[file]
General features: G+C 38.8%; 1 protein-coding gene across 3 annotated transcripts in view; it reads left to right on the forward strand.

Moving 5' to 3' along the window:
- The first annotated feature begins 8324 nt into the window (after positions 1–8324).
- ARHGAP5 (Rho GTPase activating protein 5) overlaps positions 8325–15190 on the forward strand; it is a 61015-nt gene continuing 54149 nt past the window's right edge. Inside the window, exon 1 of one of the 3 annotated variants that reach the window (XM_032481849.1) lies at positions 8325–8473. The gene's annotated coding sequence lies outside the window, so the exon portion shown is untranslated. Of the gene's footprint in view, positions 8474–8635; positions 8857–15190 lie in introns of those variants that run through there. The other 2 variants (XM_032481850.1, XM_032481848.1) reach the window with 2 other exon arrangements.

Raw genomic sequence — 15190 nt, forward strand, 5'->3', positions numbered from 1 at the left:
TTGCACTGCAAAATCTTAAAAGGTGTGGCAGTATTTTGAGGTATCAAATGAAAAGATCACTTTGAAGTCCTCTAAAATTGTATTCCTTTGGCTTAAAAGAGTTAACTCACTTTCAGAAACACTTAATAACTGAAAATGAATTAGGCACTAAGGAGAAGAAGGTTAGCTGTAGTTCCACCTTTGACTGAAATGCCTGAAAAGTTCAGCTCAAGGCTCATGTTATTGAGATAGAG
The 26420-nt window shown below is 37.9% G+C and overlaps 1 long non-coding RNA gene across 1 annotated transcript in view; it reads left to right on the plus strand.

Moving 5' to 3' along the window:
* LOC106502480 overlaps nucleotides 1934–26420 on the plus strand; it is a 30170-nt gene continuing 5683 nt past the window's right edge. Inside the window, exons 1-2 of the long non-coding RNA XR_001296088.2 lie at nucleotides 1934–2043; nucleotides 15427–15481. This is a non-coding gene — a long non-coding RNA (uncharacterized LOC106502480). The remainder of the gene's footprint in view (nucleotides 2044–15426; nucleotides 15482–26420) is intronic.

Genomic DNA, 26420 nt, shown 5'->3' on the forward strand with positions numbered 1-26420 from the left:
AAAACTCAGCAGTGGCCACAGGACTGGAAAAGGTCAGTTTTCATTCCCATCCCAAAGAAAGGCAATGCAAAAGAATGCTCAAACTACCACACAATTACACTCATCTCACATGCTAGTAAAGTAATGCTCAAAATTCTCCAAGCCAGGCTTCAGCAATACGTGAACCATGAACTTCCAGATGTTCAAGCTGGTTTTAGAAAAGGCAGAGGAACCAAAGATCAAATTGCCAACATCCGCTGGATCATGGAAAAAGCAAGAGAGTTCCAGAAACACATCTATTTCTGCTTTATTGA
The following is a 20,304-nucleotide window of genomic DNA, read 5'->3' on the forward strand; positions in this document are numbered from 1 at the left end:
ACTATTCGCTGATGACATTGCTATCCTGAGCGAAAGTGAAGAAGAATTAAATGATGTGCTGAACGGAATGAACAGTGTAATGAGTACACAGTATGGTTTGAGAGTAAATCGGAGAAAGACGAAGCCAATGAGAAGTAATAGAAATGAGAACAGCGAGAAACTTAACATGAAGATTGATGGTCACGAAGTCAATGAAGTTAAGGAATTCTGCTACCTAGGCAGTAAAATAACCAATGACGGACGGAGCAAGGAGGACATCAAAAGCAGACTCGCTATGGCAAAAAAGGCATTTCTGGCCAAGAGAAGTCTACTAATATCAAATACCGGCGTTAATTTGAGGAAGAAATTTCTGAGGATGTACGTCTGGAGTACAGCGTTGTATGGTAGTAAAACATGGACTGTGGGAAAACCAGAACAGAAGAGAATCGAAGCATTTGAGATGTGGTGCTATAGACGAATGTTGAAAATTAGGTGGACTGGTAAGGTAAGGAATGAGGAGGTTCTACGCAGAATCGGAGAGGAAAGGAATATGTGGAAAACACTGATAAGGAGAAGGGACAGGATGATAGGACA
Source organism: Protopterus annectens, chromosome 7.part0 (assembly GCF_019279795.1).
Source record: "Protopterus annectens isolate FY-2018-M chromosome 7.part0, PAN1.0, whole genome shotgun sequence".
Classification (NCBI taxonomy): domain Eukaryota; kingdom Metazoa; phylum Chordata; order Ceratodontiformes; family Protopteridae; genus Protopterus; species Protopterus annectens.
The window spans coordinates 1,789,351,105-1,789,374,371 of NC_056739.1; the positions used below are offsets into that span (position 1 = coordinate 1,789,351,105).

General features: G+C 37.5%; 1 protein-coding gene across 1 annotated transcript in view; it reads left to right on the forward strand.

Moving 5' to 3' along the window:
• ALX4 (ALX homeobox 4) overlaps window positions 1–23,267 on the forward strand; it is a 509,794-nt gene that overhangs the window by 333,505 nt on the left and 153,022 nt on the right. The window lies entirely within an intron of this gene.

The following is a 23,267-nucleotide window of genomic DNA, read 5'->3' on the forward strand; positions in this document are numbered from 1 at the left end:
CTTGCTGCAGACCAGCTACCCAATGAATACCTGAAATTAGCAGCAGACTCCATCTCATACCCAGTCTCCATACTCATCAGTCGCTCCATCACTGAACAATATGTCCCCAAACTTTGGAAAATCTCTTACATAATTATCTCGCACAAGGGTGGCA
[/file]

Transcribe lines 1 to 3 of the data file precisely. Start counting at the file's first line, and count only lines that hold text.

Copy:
General features: G+C 38.8%; 1 protein-coding gene across 3 annotated transcripts in view; it reads left to right on the forward strand.

Moving 5' to 3' along the window:
- The first annotated feature begins 8324 nt into the window (after positions 1–8324).